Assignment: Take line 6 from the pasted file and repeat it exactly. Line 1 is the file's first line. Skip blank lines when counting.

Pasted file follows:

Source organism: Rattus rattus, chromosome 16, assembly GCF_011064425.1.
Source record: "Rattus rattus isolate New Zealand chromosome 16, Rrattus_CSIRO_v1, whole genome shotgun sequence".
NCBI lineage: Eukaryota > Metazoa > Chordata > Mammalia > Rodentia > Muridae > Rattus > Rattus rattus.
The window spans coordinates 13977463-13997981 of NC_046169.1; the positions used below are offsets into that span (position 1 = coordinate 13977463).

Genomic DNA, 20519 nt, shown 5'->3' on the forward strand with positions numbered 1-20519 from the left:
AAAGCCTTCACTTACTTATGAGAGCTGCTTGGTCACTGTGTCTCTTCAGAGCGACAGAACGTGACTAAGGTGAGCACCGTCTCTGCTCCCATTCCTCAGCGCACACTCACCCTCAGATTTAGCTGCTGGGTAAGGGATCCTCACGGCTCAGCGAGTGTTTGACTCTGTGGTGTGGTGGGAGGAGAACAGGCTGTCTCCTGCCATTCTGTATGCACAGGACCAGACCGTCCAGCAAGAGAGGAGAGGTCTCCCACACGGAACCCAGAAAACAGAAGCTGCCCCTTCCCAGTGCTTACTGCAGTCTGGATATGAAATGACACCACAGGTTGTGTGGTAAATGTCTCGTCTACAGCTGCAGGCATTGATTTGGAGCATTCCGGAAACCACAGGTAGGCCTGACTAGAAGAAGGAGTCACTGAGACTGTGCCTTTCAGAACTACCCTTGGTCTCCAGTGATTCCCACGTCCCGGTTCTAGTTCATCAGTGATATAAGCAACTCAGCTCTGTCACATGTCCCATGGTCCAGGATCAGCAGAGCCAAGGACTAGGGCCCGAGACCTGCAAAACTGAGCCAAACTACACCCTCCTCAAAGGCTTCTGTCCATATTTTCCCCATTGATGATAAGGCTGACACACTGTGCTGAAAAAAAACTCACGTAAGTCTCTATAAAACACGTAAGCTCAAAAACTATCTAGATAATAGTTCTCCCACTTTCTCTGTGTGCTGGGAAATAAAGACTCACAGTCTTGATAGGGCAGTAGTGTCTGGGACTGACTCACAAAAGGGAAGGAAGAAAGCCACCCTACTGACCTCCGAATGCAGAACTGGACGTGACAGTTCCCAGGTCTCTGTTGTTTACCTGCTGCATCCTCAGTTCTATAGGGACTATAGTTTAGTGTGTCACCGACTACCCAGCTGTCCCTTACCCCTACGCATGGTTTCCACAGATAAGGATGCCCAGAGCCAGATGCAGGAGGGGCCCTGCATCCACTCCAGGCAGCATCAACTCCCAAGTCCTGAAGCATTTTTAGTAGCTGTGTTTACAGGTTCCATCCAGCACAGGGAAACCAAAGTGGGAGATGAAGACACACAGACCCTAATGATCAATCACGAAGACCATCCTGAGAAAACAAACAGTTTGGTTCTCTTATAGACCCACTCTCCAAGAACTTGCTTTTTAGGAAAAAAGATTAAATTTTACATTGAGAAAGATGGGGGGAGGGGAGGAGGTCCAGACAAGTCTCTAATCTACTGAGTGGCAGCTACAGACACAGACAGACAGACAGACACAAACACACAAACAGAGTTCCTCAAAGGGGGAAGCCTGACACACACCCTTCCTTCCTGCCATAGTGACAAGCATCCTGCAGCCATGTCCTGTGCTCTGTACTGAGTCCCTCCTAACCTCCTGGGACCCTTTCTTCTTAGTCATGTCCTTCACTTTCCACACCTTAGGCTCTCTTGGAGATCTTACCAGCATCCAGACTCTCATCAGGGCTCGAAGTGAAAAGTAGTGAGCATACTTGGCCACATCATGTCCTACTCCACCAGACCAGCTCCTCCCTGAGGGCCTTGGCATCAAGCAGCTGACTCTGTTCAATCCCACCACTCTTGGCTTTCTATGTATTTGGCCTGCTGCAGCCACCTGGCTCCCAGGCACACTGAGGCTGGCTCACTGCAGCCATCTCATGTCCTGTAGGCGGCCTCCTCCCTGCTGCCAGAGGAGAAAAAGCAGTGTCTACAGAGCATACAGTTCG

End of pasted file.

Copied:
AAAGCCTTCACTTACTTATGAGAGCTGCTTGGTCACTGTGTCTCTTCAGAGCGACAGAACGTGACTAAGGTGAGCACCGTCTCTGCTCCCATTCCTCAGCGCACACTCACCCTCAGATTTAGCTGCTGGGTAAGGGATCCTCACGGCTCAGCGAGTGTTTGACTCTGTGGTGTGGTGGGAGGAGAACAGGCTGTCTCCTGCCATTCTGTATGCACAGGACCAGACCGTCCAGCAAGAGAGGAGAGGTCTCCCACACGGAACCCAGAAAACAGAAGCTGCCCCTTCCCAGTGCTTACTGCAGTCTGGATATGAAATGACACCACAGGTTGTGTGGTAAATGTCTCGTCTACAGCTGCAGGCATTGATTTGGAGCATTCCGGAAACCACAGGTAGGCCTGACTAGAAGAAGGAGTCACTGAGACTGTGCCTTTCAGAACTACCCTTGGTCTCCAGTGATTCCCACGTCCCGGTTCTAGTTCATCAGTGATATAAGCAACTCAGCTCTGTCACATGTCCCATGGTCCAGGATCAGCAGAGCCAAGGACTAGGGCCCGAGACCTGCAAAACTGAGCCAAACTACACCCTCCTCAAAGGCTTCTGTCCATATTTTCCCCATTGATGATAAGGCTGACACACTGTGCTGAAAAAAAACTCACGTAAGTCTCTATAAAACACGTAAGCTCAAAAACTATCTAGATAATAGTTCTCCCACTTTCTCTGTGTGCTGGGAAATAAAGACTCACAGTCTTGATAGGGCAGTAGTGTCTGGGACTGACTCACAAAAGGGAAGGAAGAAAGCCACCCTACTGACCTCCGAATGCAGAACTGGACGTGACAGTTCCCAGGTCTCTGTTGTTTACCTGCTGCATCCTCAGTTCTATAGGGACTATAGTTTAGTGTGTCACCGACTACCCAGCTGTCCCTTACCCCTACGCATGGTTTCCACAGATAAGGATGCCCAGAGCCAGATGCAGGAGGGGCCCTGCATCCACTCCAGGCAGCATCAACTCCCAAGTCCTGAAGCATTTTTAGTAGCTGTGTTTACAGGTTCCATCCAGCACAGGGAAACCAAAGTGGGAGATGAAGACACACAGACCCTAATGATCAATCACGAAGACCATCCTGAGAAAACAAACAGTTTGGTTCTCTTATAGACCCACTCTCCAAGAACTTGCTTTTTAGGAAAAAAGATTAAATTTTACATTGAGAAAGATGGGGGGAGGGGAGGAGGTCCAGACAAGTCTCTAATCTACTGAGTGGCAGCTACAGACACAGACAGACAGACAGACACAAACACACAAACAGAGTTCCTCAAAGGGGGAAGCCTGACACACACCCTTCCTTCCTGCCATAGTGACAAGCATCCTGCAGCCATGTCCTGTGCTCTGTACTGAGTCCCTCCTAACCTCCTGGGACCCTTTCTTCTTAGTCATGTCCTTCACTTTCCACACCTTAGGCTCTCTTGGAGATCTTACCAGCATCCAGACTCTCATCAGGGCTCGAAGTGAAAAGTAGTGAGCATACTTGGCCACATCATGTCCTACTCCACCAGACCAGCTCCTCCCTGAGGGCCTTGGCATCAAGCAGCTGACTCTGTTCAATCCCACCACTCTTGGCTTTCTATGTATTTGGCCTGCTGCAGCCACCTGGCTCCCAGGCACACTGAGGCTGGCTCACTGCAGCCATCTCATGTCCTGTAGGCGGCCTCCTCCCTGCTGCCAGAGGAGAAAAAGCAGTGTCTACAGAGCATACAGTTCG